RE: [domaindrivendesign] Re: Entities accessing Repositories?
- That's an interesting viewpoint ("I would not have a domain object reference a repository"). I guess it depends on what is meant by "reference". I recently implemented a method on a domain object that <<uses>> a Repository, and felt it was perfectly natural.
I have a class of domain object, HumanResource, in my application, and a HumanResource needs to be responsible for answering its collection of Assignments (to Positions). As an aside, an Assignment is a relationship between a HumanResource and a Position, and I think "relationship objects" like Assignment are a special kind of Entity that deserve further recognition and discussion. But I digress.
From the perspective of HumanResource.getAssignments(), I have basically two options: return the value of an instance variable, or return the result of invoking a method on some other object. While it is true that O/R mapping solutions make it easy to transparently "hydrate" the collection of Assignments, and bind it to the HumanResource's instance variable (if I choose that option), there are reasons why I don't want to do that. First is heap consumption: I don't want the collection of Assignments to be strongly referenced when the HumanResource is strongly referenced. Second is keeping the collection up-to-date in the implementation of the Assign Position use case, if legacy code has not been coded to involve the HumanResource in the chain of responsibility.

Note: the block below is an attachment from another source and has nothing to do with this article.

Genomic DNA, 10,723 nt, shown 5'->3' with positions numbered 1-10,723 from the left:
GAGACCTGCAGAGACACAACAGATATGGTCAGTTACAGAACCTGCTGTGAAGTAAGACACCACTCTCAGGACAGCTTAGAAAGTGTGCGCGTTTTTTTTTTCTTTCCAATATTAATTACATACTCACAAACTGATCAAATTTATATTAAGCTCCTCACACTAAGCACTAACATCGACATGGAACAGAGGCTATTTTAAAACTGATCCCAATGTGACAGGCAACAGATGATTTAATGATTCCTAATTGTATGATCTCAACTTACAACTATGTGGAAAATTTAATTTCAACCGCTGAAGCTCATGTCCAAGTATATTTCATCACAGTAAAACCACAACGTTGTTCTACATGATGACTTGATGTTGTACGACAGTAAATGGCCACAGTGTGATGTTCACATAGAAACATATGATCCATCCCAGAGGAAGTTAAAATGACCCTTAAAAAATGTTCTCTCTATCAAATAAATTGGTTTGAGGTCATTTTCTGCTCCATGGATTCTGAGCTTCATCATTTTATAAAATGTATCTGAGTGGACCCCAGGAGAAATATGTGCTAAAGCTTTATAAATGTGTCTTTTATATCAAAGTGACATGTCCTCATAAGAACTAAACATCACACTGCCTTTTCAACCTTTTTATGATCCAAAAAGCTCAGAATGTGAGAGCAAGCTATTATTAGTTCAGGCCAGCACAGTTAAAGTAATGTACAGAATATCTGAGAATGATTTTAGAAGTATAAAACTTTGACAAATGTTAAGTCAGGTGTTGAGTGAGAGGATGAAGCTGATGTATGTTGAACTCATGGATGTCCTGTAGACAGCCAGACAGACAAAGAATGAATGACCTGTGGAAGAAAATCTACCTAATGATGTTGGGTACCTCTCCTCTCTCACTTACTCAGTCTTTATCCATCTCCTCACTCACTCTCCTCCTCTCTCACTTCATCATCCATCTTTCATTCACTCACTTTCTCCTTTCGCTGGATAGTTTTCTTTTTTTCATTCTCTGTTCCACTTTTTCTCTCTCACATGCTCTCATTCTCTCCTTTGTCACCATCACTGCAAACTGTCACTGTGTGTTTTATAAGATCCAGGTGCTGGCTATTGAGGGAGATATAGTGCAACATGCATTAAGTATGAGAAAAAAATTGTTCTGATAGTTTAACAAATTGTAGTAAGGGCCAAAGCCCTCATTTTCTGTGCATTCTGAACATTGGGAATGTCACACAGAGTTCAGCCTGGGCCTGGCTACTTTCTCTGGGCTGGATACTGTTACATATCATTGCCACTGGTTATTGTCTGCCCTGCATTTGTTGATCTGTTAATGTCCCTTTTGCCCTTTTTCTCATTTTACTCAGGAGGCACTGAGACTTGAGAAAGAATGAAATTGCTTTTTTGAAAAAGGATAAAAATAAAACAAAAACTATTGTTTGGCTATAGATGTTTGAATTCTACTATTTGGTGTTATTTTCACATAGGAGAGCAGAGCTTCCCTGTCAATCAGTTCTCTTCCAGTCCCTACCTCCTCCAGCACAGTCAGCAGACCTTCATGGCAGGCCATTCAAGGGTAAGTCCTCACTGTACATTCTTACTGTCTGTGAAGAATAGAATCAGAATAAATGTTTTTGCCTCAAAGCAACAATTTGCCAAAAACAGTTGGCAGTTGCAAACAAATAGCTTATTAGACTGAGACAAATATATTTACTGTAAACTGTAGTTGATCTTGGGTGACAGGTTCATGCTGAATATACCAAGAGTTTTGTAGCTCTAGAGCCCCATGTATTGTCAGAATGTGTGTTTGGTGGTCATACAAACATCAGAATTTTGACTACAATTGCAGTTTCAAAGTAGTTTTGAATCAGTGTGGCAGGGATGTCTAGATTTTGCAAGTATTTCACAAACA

So I choose to implement HumanResource.getAssignments() as return AssignmentRepository.getAssignments(this). To me, that feels like a perfectly natural layering and allocation of responsibility. I *want* clients of HumanResource to ask *it* for its collection of Assignments, instead of violating encapsulation and bypassing HumanResource altogether. HumanResource gets to decide how to answer the question. Once and only once, protected variation, etc. When in comes to balancing performance and maintainability, instance variables are the "joints" of the domain model. At my company we're focusing on these joints as points for configurability and optimization.
> -----Original Message-----
> From: j2eeiscool [mailto:siddiqut@...]
> Sent: Monday, March 14, 2005 3:12 AM
> To: email@example.com